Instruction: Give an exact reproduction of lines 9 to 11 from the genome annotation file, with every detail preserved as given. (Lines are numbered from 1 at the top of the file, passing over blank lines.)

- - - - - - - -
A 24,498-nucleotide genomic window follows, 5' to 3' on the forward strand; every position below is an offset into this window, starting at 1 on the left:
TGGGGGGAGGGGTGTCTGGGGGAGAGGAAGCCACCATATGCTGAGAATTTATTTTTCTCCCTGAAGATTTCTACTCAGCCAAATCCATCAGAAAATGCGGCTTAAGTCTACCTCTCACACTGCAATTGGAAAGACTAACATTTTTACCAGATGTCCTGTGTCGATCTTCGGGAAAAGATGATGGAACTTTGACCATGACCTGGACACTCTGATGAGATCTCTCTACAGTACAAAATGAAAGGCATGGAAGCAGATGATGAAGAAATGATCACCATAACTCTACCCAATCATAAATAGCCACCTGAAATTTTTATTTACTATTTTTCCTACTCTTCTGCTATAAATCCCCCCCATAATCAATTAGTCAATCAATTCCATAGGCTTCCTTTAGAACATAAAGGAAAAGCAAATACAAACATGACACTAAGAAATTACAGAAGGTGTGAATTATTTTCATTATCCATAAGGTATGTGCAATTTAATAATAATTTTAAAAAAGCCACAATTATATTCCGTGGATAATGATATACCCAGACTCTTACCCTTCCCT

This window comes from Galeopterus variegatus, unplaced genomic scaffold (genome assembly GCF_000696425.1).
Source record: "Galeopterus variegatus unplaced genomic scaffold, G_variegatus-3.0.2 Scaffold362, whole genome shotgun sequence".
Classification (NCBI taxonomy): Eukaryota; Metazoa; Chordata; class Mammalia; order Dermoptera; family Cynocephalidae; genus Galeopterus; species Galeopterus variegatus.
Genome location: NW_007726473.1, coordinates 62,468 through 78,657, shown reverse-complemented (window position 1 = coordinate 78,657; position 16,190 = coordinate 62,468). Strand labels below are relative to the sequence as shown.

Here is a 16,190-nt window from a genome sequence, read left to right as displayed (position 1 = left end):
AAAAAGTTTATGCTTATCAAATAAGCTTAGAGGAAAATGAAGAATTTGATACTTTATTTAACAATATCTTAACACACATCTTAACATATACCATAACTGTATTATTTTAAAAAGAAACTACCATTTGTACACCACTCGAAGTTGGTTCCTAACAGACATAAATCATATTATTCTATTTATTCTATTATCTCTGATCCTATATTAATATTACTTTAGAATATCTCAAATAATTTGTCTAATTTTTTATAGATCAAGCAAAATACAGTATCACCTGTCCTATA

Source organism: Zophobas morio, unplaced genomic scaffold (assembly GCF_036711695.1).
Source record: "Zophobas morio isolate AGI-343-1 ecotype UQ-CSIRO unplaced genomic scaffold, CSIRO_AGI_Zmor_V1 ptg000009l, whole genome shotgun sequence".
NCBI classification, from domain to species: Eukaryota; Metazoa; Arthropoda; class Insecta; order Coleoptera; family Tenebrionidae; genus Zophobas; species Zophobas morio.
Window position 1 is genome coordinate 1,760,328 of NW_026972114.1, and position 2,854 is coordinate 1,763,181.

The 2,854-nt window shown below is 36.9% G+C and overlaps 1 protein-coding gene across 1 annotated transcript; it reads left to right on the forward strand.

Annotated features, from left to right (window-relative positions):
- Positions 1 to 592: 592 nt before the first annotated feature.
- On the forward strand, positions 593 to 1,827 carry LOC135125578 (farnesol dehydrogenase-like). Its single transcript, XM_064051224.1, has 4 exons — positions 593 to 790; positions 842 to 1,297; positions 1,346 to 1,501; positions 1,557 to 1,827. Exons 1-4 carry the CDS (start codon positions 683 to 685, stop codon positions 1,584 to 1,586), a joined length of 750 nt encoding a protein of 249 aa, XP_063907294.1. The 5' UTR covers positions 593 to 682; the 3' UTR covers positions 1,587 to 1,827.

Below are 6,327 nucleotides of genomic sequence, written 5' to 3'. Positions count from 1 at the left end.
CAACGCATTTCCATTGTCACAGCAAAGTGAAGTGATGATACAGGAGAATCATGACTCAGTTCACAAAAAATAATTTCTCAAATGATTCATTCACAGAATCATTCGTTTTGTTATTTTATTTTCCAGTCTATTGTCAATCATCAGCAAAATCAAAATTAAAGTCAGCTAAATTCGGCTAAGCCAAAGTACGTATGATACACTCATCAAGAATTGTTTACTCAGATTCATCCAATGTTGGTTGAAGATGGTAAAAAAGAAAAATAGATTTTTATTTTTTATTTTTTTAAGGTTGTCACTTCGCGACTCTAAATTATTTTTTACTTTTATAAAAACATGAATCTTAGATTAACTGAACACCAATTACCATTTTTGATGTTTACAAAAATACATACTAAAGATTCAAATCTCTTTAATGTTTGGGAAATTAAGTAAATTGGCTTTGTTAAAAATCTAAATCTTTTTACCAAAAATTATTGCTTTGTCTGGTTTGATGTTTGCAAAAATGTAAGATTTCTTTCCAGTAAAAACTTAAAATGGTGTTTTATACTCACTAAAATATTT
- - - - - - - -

Source organism: Zophobas morio, unplaced genomic scaffold (assembly GCF_036711695.1).
Source record: "Zophobas morio isolate AGI-343-1 ecotype UQ-CSIRO unplaced genomic scaffold, CSIRO_AGI_Zmor_V1 ptg000009l, whole genome shotgun sequence".
NCBI classification, from domain to species: Eukaryota; Metazoa; Arthropoda; class Insecta; order Coleoptera; family Tenebrionidae; genus Zophobas; species Zophobas morio.